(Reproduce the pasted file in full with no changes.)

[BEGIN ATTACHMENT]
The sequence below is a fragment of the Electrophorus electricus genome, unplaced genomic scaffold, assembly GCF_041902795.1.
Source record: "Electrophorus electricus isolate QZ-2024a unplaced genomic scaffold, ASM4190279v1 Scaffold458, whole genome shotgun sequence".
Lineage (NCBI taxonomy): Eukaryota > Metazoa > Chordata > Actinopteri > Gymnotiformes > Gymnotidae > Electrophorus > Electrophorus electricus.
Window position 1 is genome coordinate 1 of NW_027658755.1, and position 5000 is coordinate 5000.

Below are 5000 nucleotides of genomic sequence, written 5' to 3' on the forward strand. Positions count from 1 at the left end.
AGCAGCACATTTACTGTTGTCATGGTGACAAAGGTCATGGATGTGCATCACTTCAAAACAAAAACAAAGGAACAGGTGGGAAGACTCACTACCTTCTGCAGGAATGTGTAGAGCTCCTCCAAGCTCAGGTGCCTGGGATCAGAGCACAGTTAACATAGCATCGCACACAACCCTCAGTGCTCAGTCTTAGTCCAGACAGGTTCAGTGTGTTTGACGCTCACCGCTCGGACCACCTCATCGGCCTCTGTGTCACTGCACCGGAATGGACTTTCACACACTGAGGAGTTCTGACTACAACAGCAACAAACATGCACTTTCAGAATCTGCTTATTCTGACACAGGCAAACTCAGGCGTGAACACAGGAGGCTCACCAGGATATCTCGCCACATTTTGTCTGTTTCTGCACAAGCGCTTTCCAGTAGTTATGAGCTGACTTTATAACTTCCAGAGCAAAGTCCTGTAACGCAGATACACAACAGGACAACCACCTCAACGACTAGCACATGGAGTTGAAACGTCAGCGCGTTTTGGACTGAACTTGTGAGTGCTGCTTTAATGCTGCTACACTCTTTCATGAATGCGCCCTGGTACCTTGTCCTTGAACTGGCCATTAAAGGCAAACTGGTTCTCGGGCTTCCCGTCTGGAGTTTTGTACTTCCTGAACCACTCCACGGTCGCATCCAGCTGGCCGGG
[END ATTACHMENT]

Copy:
The sequence below is a fragment of the Electrophorus electricus genome, unplaced genomic scaffold, assembly GCF_041902795.1.
Source record: "Electrophorus electricus isolate QZ-2024a unplaced genomic scaffold, ASM4190279v1 Scaffold458, whole genome shotgun sequence".
Lineage (NCBI taxonomy): Eukaryota > Metazoa > Chordata > Actinopteri > Gymnotiformes > Gymnotidae > Electrophorus > Electrophorus electricus.
Window position 1 is genome coordinate 1 of NW_027658755.1, and position 5000 is coordinate 5000.

Below are 5000 nucleotides of genomic sequence, written 5' to 3' on the forward strand. Positions count from 1 at the left end.
AGCAGCACATTTACTGTTGTCATGGTGACAAAGGTCATGGATGTGCATCACTTCAAAACAAAAACAAAGGAACAGGTGGGAAGACTCACTACCTTCTGCAGGAATGTGTAGAGCTCCTCCAAGCTCAGGTGCCTGGGATCAGAGCACAGTTAACATAGCATCGCACACAACCCTCAGTGCTCAGTCTTAGTCCAGACAGGTTCAGTGTGTTTGACGCTCACCGCTCGGACCACCTCATCGGCCTCTGTGTCACTGCACCGGAATGGACTTTCACACACTGAGGAGTTCTGACTACAACAGCAACAAACATGCACTTTCAGAATCTGCTTATTCTGACACAGGCAAACTCAGGCGTGAACACAGGAGGCTCACCAGGATATCTCGCCACATTTTGTCTGTTTCTGCACAAGCGCTTTCCAGTAGTTATGAGCTGACTTTATAACTTCCAGAGCAAAGTCCTGTAACGCAGATACACAACAGGACAACCACCTCAACGACTAGCACATGGAGTTGAAACGTCAGCGCGTTTTGGACTGAACTTGTGAGTGCTGCTTTAATGCTGCTACACTCTTTCATGAATGCGCCCTGGTACCTTGTCCTTGAACTGGCCATTAAAGGCAAACTGGTTCTCGGGCTTCCCGTCTGGAGTTTTGTACTTCCTGAACCACTCCACGGTCGCATCCAGCTGGCCGGG